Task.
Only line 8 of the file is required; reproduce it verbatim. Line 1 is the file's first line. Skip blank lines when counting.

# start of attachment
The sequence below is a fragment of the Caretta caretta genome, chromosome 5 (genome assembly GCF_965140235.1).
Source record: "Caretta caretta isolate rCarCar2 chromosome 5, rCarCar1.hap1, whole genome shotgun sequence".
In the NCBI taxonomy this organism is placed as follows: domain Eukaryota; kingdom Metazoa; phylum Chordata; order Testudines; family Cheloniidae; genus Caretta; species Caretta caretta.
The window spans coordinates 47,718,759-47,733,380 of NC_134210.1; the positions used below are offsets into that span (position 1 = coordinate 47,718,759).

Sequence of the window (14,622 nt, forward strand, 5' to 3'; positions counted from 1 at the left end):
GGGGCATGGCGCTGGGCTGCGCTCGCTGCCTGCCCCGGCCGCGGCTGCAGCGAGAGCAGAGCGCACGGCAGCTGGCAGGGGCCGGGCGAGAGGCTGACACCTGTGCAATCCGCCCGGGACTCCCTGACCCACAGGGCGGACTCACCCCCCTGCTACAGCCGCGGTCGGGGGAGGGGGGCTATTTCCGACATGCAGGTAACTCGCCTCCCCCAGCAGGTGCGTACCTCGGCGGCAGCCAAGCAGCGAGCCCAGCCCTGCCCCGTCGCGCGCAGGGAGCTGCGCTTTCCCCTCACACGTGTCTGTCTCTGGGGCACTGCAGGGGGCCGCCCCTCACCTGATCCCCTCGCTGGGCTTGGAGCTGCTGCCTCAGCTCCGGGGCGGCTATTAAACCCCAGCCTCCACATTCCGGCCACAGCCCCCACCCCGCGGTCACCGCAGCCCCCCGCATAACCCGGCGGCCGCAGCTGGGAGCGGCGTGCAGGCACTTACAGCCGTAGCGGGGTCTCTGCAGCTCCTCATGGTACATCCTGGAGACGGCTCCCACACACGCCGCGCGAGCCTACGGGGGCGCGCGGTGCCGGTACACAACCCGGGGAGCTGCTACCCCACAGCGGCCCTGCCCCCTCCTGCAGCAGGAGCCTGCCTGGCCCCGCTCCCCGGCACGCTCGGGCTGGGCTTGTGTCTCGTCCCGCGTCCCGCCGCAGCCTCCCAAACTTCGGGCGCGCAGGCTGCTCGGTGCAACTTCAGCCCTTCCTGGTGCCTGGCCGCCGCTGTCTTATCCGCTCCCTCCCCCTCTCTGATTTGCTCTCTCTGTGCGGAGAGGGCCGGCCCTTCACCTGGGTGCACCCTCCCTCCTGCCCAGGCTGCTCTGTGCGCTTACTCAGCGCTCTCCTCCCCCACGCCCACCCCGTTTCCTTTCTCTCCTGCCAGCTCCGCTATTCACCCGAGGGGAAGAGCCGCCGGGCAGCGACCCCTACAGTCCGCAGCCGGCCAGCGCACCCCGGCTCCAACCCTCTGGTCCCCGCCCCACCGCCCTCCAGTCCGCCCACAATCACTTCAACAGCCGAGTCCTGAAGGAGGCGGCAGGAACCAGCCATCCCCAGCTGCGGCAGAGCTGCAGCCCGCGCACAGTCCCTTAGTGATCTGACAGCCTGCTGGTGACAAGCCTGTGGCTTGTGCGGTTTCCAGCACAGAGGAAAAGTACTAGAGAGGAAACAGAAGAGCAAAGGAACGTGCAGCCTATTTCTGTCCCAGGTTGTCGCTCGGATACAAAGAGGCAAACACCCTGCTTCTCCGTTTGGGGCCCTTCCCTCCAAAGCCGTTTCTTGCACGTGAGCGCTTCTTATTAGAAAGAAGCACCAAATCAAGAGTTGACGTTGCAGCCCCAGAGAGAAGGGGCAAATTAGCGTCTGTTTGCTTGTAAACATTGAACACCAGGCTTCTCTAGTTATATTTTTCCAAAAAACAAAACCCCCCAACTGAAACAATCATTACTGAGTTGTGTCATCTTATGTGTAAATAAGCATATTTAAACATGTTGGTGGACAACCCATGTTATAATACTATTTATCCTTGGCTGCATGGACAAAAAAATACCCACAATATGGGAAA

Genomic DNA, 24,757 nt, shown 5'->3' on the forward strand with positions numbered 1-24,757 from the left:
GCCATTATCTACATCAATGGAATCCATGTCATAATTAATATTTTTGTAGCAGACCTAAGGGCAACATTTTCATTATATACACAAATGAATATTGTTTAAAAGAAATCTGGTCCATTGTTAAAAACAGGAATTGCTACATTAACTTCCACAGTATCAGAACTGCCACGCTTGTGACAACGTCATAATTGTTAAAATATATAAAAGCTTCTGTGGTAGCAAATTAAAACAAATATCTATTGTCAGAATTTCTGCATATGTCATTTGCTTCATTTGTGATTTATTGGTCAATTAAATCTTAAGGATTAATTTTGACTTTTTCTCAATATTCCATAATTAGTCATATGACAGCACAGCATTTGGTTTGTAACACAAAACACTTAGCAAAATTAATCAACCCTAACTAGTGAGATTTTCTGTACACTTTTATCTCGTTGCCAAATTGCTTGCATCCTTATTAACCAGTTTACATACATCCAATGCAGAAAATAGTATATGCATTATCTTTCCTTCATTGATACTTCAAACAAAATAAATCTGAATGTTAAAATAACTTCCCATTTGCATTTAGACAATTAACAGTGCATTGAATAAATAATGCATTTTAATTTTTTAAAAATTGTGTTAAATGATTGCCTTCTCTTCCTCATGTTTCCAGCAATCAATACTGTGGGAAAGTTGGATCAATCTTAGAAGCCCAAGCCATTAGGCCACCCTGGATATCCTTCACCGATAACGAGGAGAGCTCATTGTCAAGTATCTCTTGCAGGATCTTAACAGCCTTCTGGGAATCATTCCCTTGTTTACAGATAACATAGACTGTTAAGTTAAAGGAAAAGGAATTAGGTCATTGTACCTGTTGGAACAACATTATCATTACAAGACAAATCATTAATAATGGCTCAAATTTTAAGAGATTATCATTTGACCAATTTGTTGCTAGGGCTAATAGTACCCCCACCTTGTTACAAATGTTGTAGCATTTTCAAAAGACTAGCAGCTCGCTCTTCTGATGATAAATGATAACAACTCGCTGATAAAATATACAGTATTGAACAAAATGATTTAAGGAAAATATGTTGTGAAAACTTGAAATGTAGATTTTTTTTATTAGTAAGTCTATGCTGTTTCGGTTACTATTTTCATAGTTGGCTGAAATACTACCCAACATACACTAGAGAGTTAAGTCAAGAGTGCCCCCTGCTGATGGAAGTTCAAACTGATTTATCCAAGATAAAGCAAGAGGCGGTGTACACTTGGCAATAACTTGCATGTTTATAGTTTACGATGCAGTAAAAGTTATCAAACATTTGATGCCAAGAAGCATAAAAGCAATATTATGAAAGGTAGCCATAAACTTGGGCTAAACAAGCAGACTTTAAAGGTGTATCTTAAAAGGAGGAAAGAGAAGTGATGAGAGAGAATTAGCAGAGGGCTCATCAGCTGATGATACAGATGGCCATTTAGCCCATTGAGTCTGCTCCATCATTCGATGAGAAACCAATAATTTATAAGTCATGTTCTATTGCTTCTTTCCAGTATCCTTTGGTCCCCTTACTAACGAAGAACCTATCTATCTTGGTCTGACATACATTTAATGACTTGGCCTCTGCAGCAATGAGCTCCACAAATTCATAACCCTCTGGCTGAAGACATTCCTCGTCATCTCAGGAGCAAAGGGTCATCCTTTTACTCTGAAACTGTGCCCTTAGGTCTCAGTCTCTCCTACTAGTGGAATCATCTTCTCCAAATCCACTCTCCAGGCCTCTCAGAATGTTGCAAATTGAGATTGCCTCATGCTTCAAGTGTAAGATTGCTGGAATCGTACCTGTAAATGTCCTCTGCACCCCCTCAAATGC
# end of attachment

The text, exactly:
GCCATTATCTACATCAATGGAATCCATGTCATAATTAATATTTTTGTAGCAGACCTAAGGGCAACATTTTCATTATATACACAAATGAATATTGTTTAAAAGAAATCTGGTCCATTGTTAAAAACAGGAATTGCTACATTAACTTCCACAGTATCAGAACTGCCACGCTTGTGACAACGTCATAATTGTTAAAATATATAAAAGCTTCTGTGGTAGCAAATTAAAACAAATATCTATTGTCAGAATTTCTGCATATGTCATTTGCTTCATTTGTGATTTATTGGTCAATTAAATCTTAAGGATTAATTTTGACTTTTTCTCAATATTCCATAATTAGTCATATGACAGCACAGCATTTGGTTTGTAACACAAAACACTTAGCAAAATTAATCAACCCTAACTAGTGAGATTTTCTGTACACTTTTATCTCGTTGCCAAATTGCTTGCATCCTTATTAACCAGTTTACATACATCCAATGCAGAAAATAGTATATGCATTATCTTTCCTTCATTGATACTTCAAACAAAATAAATCTGAATGTTAAAATAACTTCCCATTTGCATTTAGACAATTAACAGTGCATTGAATAAATAATGCATTTTAATTTTTTAAAAATTGTGTTAAATGATTGCCTTCTCTTCCTCATGTTTCCAGCAATCAATACTGTGGGAAAGTTGGATCAATCTTAGAAGCCCAAGCCATTAGGCCACCCTGGATATCCTTCACCGATAACGAGGAGAGCTCATTGTCAAGTATCTCTTGCAGGATCTTAACAGCCTTCTGGGAATCATTCCCTTGTTTACAGATAACATAGACTGTTAAGTTAAAGGAAAAGGAATTAGGTCATTGTACCTGTTGGAACAACATTATCATTACAAGACAAATCATTAATAATGGCTCAAATTTTAAGAGATTATCATTTGACCAATTTGTTGCTAGGGCTAATAGTACCCCCACCTTGTTACAAATGTTGTAGCATTTTCAAAAGACTAGCAGCTCGCTCTTCTGATGATAAATGATAACAACTCGCTGATAAAATATACAGTATTGAACAAAATGATTTAAGGAAAATATGTTGTGAAAACTTGAAATGTAGATTTTTTTTATTAGTAAGTCTATGCTGTTTCGGTTACTATTTTCATAGTTGGCTGAAATACTACCCAACATACACTAGAGAGTTAAGTCAAGAGTGCCCCCTGCTGATGGAAGTTCAAACTGATTTATCCAAGATAAAGCAAGAGGCGGTGTACACTTGGCAATAACTTGCATGTTTATAGTTTACGATGCAGTAAAAGTTATCAAACATTTGATGCCAAGAAGCATAAAAGCAATATTATGAAAGGTAGCCATAAACTTGGGCTAAACAAGCAGACTTTAAAGGTGTATCTTAAAAGGAGGAAAGAGAAGTGATGAGAGAGAATTAGCAGAGGGCTCATCAGCTGATGATACAGATGGCCATTTAGCCCATTGAGTCTGCTCCATCATTCGATGAGAAACCAATAATTTATAAGTCATGTTCTATTGCTTCTTTCCAGTATCCTTTGGTCCCCTTACTAACGAAGAACCTATCTATCTTGGTCTGACATACATTTAATGACTTGGCCTCTGCAGCAATGAGCTCCACAAATTCATAACCCTCTGGCTGAAGACATTCCTCGTCATCTCAGGAGCAAAGGGTCATCCTTTTACTCTGAAACTGTGCCCTTAGGTCTCAGTCTCTCCTACTAGTGGAATCATCTTCTCCAAATCCACTCTCCAGGCCTCTCAGAATGTTGCAAATTGAGATTGCCTCATGCTTCAAGTGTAAGATTGCTGGAATCGTACCTGTAAATGTCCTCTGCACCCCCTCAAATGC